Nevada City’s council opts against ‘shelter crisis,’ delays program to employ, house homeless | TheUnion.com

Nevada City’s council opts against ‘shelter crisis,’ delays program to employ, house homeless

Nevada City council woman Reinette Senum and homeless advocate Pauli Halstead have an ambitious plan.

Place a dozen Tuff Sheds on property owned by Halstead where clients who have been homeless and in the criminal justice system can live, in return for participating in a two-year program where they learn job skills, receive therapy or addiction treatment if needed, all while working to restore forests and watersheds.

Senum presented the Restoration Rangers Program, which she called a win-win for the city, the homeless, and homeowners in need, at Wednesday’s Nevada City council meeting.

The project drew near-unanimous approval from the audience in attendance, But the “linchpin” for the plan moving forward — an emergency declaration of a shelter crisis — foundered over legal concerns from fellow council members and the city’s attorney.

The entire issue was punted pending further staff analysis, and will return to the council at a future date.

According to Halstead, she and Senum met with City Manager Catrina Olson and City Planner Amy Wolfson months ago, outlining the whole program.

“They were very supportive of the idea at that time,” she said. “Since my property is in the Light Industrial Zone, and an emergency shelter is already a permitted use, (Wolfson) said she would give the project the emergency shelter designation, thus no need for a Conditional Use Permit.”

A furious Halstead thought she had the blessing of city staff and felt blindsided by their perceived lack of support during the council meeting.

Senum was more equivocal, saying staff will investigate other options.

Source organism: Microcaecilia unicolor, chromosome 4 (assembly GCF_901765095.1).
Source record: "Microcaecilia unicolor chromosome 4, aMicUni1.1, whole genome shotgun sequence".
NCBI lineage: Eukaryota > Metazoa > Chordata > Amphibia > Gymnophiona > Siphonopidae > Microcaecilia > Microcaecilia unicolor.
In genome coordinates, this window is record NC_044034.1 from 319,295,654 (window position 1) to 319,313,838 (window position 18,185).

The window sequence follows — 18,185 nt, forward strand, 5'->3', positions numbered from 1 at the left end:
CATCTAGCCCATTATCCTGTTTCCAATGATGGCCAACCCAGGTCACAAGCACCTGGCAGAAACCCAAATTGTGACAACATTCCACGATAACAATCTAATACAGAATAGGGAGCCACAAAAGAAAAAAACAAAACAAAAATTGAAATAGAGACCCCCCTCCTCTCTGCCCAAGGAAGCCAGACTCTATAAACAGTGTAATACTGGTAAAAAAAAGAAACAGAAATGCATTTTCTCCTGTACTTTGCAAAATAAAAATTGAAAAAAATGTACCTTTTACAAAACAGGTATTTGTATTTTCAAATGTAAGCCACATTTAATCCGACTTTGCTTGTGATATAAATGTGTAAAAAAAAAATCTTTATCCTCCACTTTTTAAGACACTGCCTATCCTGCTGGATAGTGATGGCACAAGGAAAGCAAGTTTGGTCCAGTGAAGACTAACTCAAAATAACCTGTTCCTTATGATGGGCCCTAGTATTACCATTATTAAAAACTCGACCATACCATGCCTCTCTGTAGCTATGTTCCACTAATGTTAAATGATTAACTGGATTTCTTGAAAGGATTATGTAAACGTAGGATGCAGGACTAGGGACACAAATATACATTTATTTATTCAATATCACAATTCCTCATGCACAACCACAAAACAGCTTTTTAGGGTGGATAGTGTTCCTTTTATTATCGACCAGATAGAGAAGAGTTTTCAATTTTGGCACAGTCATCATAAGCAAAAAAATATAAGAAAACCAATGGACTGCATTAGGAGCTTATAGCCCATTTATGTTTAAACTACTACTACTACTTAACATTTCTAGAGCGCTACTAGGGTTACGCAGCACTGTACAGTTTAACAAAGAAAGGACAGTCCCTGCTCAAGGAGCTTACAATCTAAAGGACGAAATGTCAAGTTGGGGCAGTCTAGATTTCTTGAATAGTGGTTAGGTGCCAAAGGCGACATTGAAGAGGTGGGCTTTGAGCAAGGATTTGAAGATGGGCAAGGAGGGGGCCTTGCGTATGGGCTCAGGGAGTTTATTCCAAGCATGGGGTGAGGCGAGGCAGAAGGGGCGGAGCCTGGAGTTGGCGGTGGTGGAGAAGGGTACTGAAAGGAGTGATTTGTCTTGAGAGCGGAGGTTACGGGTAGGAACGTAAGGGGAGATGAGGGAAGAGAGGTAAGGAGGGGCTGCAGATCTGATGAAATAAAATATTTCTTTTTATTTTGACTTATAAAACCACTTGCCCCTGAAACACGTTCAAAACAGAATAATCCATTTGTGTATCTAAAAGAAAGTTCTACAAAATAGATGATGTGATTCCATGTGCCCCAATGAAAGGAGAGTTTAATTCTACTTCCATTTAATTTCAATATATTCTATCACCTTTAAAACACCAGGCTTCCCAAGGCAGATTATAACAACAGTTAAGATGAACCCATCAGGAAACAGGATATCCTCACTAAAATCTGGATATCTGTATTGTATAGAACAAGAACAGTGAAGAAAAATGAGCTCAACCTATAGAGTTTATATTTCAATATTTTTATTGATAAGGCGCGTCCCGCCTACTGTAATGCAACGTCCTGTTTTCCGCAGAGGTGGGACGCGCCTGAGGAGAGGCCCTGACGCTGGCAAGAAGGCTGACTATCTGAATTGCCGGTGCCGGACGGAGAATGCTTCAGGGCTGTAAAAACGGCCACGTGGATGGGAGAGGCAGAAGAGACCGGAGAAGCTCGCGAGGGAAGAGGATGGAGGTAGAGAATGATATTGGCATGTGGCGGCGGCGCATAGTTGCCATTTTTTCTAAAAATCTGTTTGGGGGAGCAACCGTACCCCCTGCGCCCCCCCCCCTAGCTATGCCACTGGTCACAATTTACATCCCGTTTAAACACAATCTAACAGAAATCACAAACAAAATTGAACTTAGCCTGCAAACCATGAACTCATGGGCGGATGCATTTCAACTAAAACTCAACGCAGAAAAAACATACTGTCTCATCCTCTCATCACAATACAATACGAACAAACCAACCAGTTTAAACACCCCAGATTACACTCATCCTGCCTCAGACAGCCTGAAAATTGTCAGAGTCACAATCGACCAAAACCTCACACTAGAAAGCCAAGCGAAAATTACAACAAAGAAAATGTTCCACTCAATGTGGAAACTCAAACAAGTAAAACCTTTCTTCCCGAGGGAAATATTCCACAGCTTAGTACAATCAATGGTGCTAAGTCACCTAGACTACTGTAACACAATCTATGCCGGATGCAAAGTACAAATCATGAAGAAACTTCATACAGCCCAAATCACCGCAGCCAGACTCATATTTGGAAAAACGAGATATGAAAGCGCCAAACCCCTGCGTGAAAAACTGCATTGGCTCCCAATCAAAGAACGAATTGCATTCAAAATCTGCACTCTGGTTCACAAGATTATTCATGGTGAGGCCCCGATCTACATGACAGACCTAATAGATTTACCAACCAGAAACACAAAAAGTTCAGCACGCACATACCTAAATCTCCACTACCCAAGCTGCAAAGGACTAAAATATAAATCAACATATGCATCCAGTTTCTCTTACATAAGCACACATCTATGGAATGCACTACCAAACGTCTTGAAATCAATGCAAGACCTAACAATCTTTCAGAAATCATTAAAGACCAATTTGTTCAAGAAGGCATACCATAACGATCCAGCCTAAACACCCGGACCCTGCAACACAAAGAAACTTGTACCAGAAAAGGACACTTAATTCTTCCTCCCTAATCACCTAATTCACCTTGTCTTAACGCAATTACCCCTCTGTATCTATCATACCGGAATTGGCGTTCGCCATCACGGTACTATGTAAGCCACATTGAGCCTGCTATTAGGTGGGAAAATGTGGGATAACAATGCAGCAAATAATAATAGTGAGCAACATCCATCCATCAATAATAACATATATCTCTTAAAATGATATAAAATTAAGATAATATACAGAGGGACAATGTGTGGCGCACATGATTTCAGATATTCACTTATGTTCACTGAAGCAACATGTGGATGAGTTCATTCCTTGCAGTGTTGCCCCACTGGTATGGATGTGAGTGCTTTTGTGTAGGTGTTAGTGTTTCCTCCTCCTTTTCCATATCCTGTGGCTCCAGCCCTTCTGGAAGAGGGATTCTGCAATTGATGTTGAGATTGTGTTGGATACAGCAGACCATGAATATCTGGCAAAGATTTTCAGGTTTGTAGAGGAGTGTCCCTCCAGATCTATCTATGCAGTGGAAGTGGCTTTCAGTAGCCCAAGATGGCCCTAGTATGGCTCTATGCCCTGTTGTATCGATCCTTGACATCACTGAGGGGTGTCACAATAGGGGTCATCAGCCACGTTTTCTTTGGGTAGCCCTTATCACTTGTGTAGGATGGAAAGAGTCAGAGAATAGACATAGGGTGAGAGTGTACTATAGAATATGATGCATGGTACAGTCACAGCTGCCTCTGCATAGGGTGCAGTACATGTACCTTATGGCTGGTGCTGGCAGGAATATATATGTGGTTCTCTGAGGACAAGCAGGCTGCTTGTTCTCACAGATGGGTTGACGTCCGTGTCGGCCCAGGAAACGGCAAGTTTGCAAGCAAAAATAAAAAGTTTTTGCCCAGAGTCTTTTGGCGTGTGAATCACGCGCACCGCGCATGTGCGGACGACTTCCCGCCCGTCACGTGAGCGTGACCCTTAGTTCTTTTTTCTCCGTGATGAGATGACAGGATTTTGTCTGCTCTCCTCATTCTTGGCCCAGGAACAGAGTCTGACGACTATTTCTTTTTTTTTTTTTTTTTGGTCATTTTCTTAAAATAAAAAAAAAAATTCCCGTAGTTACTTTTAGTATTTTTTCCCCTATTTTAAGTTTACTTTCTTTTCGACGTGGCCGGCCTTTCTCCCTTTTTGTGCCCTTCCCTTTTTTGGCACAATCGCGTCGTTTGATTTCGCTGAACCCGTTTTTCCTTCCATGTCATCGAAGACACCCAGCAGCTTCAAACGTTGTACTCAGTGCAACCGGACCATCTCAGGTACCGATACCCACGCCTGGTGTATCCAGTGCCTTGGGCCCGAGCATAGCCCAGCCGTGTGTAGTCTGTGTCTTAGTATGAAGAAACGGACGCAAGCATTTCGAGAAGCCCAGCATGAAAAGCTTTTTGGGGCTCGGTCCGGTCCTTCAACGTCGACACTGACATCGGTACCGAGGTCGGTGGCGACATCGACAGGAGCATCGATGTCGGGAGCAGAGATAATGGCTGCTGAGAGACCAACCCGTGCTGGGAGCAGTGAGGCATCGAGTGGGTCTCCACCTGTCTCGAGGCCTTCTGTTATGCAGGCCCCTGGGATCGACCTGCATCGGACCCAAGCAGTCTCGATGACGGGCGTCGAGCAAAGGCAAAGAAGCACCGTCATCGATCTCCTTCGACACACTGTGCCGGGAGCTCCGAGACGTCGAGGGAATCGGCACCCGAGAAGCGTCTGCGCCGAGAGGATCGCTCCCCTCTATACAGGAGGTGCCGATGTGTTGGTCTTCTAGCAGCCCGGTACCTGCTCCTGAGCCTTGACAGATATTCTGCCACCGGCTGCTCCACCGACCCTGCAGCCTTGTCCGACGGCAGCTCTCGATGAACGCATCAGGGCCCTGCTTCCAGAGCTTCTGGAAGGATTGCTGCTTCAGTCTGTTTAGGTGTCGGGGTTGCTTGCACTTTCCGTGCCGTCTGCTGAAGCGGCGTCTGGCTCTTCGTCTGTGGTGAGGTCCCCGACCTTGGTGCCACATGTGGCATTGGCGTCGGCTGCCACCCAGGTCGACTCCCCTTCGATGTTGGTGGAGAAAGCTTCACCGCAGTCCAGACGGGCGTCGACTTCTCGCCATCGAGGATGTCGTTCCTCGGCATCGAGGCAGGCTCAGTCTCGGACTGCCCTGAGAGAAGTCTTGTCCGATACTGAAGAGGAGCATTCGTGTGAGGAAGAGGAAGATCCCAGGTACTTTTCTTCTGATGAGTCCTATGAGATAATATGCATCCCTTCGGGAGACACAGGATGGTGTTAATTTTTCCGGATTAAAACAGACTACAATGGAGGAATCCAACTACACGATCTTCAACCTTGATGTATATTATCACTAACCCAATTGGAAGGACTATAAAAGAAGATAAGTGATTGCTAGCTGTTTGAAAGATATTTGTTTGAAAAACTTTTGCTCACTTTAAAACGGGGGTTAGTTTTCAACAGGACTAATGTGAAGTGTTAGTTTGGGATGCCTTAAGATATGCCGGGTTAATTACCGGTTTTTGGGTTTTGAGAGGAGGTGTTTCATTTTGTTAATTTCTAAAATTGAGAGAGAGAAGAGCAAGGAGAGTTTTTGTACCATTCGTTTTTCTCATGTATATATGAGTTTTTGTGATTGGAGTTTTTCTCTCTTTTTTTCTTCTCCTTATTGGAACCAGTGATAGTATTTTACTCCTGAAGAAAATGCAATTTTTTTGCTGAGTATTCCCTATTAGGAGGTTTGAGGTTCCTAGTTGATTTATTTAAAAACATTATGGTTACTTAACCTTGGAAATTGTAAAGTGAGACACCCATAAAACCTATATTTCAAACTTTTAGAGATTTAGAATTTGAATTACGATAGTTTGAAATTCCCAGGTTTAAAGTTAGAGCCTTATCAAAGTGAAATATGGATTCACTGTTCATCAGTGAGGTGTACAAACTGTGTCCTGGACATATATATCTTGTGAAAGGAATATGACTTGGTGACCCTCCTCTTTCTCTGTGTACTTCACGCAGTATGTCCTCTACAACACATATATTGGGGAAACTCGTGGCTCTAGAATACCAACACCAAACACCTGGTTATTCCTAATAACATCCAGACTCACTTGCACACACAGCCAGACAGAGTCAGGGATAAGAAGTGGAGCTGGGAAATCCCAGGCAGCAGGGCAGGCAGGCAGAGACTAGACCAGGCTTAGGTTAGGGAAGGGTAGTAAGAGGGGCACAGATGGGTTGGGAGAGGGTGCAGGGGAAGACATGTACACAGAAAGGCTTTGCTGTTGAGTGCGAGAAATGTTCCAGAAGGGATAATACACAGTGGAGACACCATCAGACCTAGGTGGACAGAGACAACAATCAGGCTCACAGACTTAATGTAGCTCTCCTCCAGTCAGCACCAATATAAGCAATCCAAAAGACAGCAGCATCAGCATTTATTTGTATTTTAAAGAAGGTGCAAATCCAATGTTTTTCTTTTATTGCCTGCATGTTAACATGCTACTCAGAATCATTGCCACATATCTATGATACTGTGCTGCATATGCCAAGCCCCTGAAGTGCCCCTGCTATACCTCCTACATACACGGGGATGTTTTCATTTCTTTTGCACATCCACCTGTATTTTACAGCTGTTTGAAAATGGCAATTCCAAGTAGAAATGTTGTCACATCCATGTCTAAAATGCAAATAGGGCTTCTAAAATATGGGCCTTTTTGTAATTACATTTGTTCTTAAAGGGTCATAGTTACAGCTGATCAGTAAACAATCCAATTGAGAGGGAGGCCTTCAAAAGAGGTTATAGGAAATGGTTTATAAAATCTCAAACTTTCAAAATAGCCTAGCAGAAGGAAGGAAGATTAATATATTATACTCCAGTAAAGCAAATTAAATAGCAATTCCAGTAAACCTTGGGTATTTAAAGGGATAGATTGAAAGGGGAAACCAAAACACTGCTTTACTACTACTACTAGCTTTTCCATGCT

“The city council in the end ultimately said they are not against the idea, just need to figure out how to do it and ensure the city is not liable,” she said. “The door is still open. This is in no way over.”

Restoration Rangers, explained

The program is about “restoring individual lives and protecting community one watershed at a time,” Senum said.

The two-year program includes 24/7 supervision on-site, wrap-around services, three-tiered stipends for participants, and skills training in a variety of different fields related to forest and watershed restoration (with the emphasis on fire mitigation).

The trained labor force will be the “boots on the ground” in reducing extreme fire risk while restoring our surrounding environs throughout western Nevada County, Senum said. Proposed services could include pruning, mastication, chipping, goat grazing, hazardous tree removal, pile burning, property clearing, and replanting native plants and trees.

The program would address three major issues in Nevada County, Senum said: High fire risk in unhealthy forests, a high recidivism rate of mentally ill and addicted offenders, and homelessness.

A maximum of 12 trainees would be referred, possibly from Nevada County Probation and from Hospitality House. They would first need to make it through an interview and a physical, as well as a month-long orientation, Senum said.